How Apple's upcoming iWatch could beat Android Wear devices despite arriving late

Google launched Android Wear in India, with the LG G Watch and the Samsung Gear Live, while Motorola has also announced its Moto 360 plans to a certain extent. LG and Samsung have now released a new smartwatch each ahead of IFA (Samsung's Gear S also lets you make phone calls), where other brands will also come to the stage with wearables. And as if on cue, we also have reports about Apple's iWatch launch on September 9. 


While Android Wear is well and truly here, it does not immediately mean Apple is at a disadvantage. More Apple iWatch details have come in since Google’s big Android Wear launch, and the company has hired Tag Heuer executive for the iWatch team. We are in for a real smartwatch battle later in the year.


Google definitely has a huge advantage in the smartwatch race. Given that Android is pretty much a byword for smartphones in many markets, the wearables-purposed OS should be familiar to many. And Google also got several prominent apps on board for the launch, which means Android Wear is good for use right from word go. By the time Apple’s smartwatch offering is in the market, we could have a lot more joining the initial ones. But here's how Apple could fight back in the market.


Build the ecosystem

However, there is some belief among analysts that the market is really waiting for an Apple product, before it can boom. Apple has the capacity to galvanise the entire wearables ecosystem with its iWatch, as we saw it do with iPods and iPhones. We have already seen new APIs for fitness and home automation that will no doubt boost the third-party accessories market, and we also know of the Made for iPhone programme, which could be extended for the iWatch as well.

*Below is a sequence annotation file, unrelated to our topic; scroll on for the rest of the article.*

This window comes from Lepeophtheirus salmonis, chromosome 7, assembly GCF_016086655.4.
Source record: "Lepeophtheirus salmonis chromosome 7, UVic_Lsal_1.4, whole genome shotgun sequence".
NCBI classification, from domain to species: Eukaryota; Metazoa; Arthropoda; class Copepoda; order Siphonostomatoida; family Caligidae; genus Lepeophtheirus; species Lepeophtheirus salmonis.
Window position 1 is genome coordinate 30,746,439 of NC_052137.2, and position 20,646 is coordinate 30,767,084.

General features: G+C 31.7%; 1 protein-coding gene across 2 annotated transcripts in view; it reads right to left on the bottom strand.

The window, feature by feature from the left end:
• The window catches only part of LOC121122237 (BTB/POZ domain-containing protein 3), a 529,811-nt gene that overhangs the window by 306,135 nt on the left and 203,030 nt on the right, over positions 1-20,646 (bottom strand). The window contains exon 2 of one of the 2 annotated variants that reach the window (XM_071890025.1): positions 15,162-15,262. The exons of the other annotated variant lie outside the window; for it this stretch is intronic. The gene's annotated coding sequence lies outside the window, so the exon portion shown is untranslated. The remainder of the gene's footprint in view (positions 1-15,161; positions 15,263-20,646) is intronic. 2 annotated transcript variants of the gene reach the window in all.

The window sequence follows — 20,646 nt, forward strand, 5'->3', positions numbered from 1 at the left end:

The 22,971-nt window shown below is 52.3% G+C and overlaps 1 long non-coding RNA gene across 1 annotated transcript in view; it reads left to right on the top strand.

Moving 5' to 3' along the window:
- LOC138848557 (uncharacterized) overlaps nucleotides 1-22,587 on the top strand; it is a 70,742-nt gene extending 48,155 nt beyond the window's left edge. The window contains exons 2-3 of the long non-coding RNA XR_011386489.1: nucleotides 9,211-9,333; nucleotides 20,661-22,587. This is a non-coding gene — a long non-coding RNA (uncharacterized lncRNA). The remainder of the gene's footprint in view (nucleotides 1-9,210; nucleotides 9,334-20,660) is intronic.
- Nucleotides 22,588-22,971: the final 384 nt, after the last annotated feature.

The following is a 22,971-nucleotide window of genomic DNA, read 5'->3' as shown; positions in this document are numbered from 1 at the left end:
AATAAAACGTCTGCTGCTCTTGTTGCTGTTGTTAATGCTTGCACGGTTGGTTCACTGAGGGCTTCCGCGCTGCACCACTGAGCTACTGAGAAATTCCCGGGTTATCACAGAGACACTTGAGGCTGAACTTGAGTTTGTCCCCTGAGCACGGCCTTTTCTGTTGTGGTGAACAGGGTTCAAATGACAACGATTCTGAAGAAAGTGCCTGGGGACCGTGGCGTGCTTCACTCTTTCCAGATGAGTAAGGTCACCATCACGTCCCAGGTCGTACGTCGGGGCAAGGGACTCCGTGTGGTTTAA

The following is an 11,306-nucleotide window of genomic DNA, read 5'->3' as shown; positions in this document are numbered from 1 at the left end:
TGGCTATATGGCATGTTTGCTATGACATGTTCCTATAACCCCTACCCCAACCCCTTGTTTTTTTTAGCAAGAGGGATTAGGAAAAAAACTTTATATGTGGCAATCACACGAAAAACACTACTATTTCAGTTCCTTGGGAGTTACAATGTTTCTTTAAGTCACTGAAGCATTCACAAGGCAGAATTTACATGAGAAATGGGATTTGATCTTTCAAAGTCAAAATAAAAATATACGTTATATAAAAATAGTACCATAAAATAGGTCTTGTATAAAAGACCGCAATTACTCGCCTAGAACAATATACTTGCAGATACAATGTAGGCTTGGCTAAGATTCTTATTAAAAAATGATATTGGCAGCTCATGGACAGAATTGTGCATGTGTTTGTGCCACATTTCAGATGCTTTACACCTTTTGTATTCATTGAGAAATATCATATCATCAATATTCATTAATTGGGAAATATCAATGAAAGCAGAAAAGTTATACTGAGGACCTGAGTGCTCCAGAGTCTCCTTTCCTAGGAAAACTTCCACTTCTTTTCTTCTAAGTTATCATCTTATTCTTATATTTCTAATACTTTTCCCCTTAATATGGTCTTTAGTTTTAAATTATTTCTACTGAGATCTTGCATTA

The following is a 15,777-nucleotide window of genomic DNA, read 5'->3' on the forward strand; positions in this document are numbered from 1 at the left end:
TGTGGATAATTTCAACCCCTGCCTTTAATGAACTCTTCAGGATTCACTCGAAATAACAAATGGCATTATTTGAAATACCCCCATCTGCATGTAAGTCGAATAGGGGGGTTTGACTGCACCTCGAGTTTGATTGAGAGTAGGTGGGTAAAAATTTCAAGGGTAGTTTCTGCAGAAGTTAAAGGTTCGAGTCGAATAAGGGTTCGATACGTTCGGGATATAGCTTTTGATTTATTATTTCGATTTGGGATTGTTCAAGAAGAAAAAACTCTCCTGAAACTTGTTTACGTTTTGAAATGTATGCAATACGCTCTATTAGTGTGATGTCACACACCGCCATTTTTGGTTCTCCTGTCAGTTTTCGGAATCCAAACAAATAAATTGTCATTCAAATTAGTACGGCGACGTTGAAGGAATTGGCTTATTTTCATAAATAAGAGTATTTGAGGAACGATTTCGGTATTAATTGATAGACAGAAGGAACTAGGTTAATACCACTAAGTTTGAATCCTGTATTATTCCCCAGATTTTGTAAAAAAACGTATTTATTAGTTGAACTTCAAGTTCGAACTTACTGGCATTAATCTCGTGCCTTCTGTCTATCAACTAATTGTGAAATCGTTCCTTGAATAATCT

The fashion angle

Apple’s recent hires clearly point to a fashion angle, which Google has only shown for its niche Glass. Apple will likely position the iWatch as a premium device, to go along with the premium next-gen iPhones. The design and looks will be big selling points for the iWatch, we have no doubt. We are also likely to see a high margin approach with the iWatch, which will draw in big revenue, where Apple still has the leg over Samsung and other vendors.


Historically, Apple has had great relation with the fashion industry, so we could be seeing designer straps and limited edition designs too. In the run up to the launch, Apple has hired Angela Ahrendts as its head of retail and the former Burberry executive would no doubt be bringing her fashion industry expertise to the job.


Health and smart homes

We also expect Apple to pack in big home and health features in the iWatch, something Google will also aim for in subsequent software updates, but has not outlined as well as Apple has at the moment in HomeKit and HealthKit. The iWatch along with the iPhone will be the pivotal piece in this equation.



Among the many benefits iPhone users count within the ecosystem is the fact that many apps launch on iOS months and years before Android. The trend has dissipated in recent days, but there are quite a few iOS exclusive apps that have become fan favourites. Apple could incentivise iWatch-only development, which will add another measure of exclusivity to the device. The iWatch is also likely to reinforce the belief that staying within Apple’s ecosystem has great benefits with possible Continuity or Handoff functionality baked in.


Google has aimed for a relatively staid approach, without veering into boring territory while Apple will want the iWatch to be your 24x7 fitness and smart home companion that you would want to wear (and flaunt) all day, and a device which will be just as feature-packed as any smartwatch in the market.


Apple iWatch concept image by Gábor Balogh.

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